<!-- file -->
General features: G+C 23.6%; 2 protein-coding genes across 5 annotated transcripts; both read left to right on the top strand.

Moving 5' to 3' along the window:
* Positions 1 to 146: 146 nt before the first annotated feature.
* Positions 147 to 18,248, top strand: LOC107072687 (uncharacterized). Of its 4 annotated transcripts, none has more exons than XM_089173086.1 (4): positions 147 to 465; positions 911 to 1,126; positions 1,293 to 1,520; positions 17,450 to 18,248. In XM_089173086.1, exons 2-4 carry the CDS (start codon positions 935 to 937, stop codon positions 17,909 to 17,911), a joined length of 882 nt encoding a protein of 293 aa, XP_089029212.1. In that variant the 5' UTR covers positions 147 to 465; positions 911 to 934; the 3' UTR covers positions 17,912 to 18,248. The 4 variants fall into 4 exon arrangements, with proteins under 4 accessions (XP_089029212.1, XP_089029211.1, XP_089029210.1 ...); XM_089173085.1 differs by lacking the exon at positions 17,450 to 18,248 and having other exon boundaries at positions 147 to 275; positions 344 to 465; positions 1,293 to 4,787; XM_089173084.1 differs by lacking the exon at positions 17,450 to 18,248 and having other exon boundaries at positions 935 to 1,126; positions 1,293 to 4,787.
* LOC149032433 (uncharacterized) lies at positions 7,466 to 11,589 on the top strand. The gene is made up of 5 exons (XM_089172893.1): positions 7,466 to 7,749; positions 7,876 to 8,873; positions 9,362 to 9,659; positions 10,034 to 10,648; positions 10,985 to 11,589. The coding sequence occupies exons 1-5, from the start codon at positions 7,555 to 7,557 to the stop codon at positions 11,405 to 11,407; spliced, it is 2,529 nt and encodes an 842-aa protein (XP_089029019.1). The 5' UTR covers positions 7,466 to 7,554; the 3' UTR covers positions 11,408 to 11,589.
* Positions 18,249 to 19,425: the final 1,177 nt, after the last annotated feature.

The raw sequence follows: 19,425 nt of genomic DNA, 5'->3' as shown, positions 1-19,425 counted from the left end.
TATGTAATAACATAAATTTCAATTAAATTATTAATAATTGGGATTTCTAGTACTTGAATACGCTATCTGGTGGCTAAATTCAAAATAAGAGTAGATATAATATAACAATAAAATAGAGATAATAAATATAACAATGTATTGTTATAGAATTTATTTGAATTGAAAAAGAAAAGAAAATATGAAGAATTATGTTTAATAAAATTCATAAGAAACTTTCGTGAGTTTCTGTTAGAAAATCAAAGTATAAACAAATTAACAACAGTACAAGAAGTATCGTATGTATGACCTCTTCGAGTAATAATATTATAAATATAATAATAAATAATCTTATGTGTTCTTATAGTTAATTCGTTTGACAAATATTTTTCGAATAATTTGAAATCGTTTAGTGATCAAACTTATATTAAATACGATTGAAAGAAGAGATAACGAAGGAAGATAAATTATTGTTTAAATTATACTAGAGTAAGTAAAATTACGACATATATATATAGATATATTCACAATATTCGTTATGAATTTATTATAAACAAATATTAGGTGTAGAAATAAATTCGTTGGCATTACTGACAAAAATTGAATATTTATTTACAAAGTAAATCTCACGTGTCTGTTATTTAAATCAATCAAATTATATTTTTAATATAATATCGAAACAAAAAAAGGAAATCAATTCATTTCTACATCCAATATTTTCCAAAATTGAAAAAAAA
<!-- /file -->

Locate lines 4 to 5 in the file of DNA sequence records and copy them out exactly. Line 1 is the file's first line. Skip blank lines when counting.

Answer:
* Positions 147 to 18,248, top strand: LOC107072687 (uncharacterized). Of its 4 annotated transcripts, none has more exons than XM_089173086.1 (4): positions 147 to 465; positions 911 to 1,126; positions 1,293 to 1,520; positions 17,450 to 18,248. In XM_089173086.1, exons 2-4 carry the CDS (start codon positions 935 to 937, stop codon positions 17,909 to 17,911), a joined length of 882 nt encoding a protein of 293 aa, XP_089029212.1. In that variant the 5' UTR covers positions 147 to 465; positions 911 to 934; the 3' UTR covers positions 17,912 to 18,248. The 4 variants fall into 4 exon arrangements, with proteins under 4 accessions (XP_089029212.1, XP_089029211.1, XP_089029210.1 ...); XM_089173085.1 differs by lacking the exon at positions 17,450 to 18,248 and having other exon boundaries at positions 147 to 275; positions 344 to 465; positions 1,293 to 4,787; XM_089173084.1 differs by lacking the exon at positions 17,450 to 18,248 and having other exon boundaries at positions 935 to 1,126; positions 1,293 to 4,787.
* LOC149032433 (uncharacterized) lies at positions 7,466 to 11,589 on the top strand. The gene is made up of 5 exons (XM_089172893.1): positions 7,466 to 7,749; positions 7,876 to 8,873; positions 9,362 to 9,659; positions 10,034 to 10,648; positions 10,985 to 11,589. The coding sequence occupies exons 1-5, from the start codon at positions 7,555 to 7,557 to the stop codon at positions 11,405 to 11,407; spliced, it is 2,529 nt and encodes an 842-aa protein (XP_089029019.1). The 5' UTR covers positions 7,466 to 7,554; the 3' UTR covers positions 11,408 to 11,589.